A day in the life - Tobacco Treatment Advisor content
More than 200,000 people smoke in South Yorkshire and Bassetlaw, and 1,350 cancers diagnosed in South Yorkshire every year are caused by smoking.
Steve Jones is part of a ground-breaking programme that is helping people in the region to quit smoking.
Steve is one of 45 Tobacco Treatment Advisors funded by Yorkshire Cancer Research, working with hospital patients across South Yorkshire and Bassetlaw to support them as they cut out cigarettes for good.
The Advisors work as part of The QUIT Programme, a ground-breaking initiative delivered by South Yorkshire Integrated Care Board that is changing the way tobacco addiction is tackled in hospitals, offering patients who smoke access to effective treatments and support as part of their care.
The programme has the potential to save 850 lives every year and help prevent 2,500 hospital readmissions.
We spoke to Steve about his role, how the programme works for hospital patients and what it means for people in South Yorkshire.
How did you become a Tobacco Treatment Advisor?
I’ve worked in the NHS for 30 years, and 26 of those years were in mental health as a nursing assistant.
I’d used the QUIT services myself to stop smoking. I’d initially stopped smoking and moved to using a vaping device, but I wanted to stop vaping too. The Tobacco Treatment Advisor, Sharon, provided me with Nicotine Replacement Therapy and gave me lots of support over a few weeks. Now I’m totally nicotine free.
Sharon told me about a new position coming up within the team and I thought it sounded really interesting, so I applied. I wanted to support people who’d had the same experience that I had as someone who smoked, especially those who aren’t aware of the difference having support can make.
What does your day-to-day role look like?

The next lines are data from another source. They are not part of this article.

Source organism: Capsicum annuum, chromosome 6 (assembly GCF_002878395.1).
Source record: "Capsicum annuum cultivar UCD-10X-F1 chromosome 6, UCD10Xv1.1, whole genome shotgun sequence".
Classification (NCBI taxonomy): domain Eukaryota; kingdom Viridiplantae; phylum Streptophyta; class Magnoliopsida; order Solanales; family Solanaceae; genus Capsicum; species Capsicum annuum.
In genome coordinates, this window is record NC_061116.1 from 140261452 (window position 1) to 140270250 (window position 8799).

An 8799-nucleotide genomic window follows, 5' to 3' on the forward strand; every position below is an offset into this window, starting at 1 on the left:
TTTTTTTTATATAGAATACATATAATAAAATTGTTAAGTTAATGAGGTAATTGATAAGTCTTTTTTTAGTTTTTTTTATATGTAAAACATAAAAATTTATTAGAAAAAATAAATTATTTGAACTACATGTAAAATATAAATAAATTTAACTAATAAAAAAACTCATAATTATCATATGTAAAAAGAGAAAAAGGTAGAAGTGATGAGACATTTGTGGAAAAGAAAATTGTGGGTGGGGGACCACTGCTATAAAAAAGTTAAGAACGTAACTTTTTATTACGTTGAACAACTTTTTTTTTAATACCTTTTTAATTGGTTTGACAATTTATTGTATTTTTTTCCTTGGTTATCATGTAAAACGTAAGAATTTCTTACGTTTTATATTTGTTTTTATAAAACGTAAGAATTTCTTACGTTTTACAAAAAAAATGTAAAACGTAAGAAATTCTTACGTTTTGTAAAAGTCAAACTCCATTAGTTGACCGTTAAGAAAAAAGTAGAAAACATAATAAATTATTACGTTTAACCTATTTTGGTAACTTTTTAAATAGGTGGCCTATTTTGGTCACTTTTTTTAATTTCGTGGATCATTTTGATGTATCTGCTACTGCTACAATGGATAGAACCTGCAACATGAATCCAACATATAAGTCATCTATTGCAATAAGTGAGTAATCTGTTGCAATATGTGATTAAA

At the start of my working day, I check whether there are people who smoke who have been newly admitted to the hospital, and then go and see them as soon as I can. If someone decides they want support in quitting smoking, we will discuss the different types of Nicotine Replacement Therapy available, as well as the behavioural support and encouragement we can provide.
I’ll also go and see patients that are already on the QUIT programme to give them ongoing support and check that they have enough of their Nicotine Replacement Therapy. I always try to be visible on the hospital wards, so I can get to know patients better and make sure they know that I’m available to talk to if they need additional support.
My role involves making home visits to support patients who have been discharged from hospital. I also make regular phone calls in between appointments to provide them with extra support.
Quote from Steve
Are there any stand-out moments from your time working on the programme?
When I help someone to quit smoking after they’ve been trying for years and years, it’s an amazing feeling. It’s real job satisfaction.
When we first see a patient we ask them to do a carbon monoxide test where they breathe into a tube to see how much carbon monoxide is in their body. For a smoker, a typical result will be 10ppm (parts per million).
I worked with a patient who was a very heavy smoker, and his first carbon monoxide test had a result of 57ppm. I gave him advice, support and provided him with nicotine lozenges, and helped him set a quit date.
A few weeks later his carbon monoxide reading had gone down to 3ppm. He was absolutely over the moon and couldn’t believe it. Since then, he looks forward to doing the test and is always pleased when he gets the ‘green light’. He says he now sleeps better, his clothes don’t smell, the stains have gone from his beard, and he feels a lot better in general. He can’t thank us enough for all we’ve done to help him.
What do you hope to achieve through the QUIT programme?
I hope to help people make changes to improve their health. People in hospital often become more conscious of the impact that smoking can have on their health, and we can help start them on a journey toward quitting smoking and encourage them to start thinking about making healthy changes.
I think programmes like QUIT are really important to people in Yorkshire. The region has a higher smoking rate compared to other parts of the country. Smoking is an addiction and, as with all addictions, you are more likely to succeed in quitting with help and support from a dedicated team.
Is there any advice you’d like to give people who are looking to quit smoking?
Make sure you’ve got support. It’s much easier than trying on your own and you’re more likely to quit for good.
The QUIT Programme
The QUIT Programme aims to transform the way tobacco addiction is tackled in our hospitals, offering patients who smoke access to effective treatments and support as part of their routine care.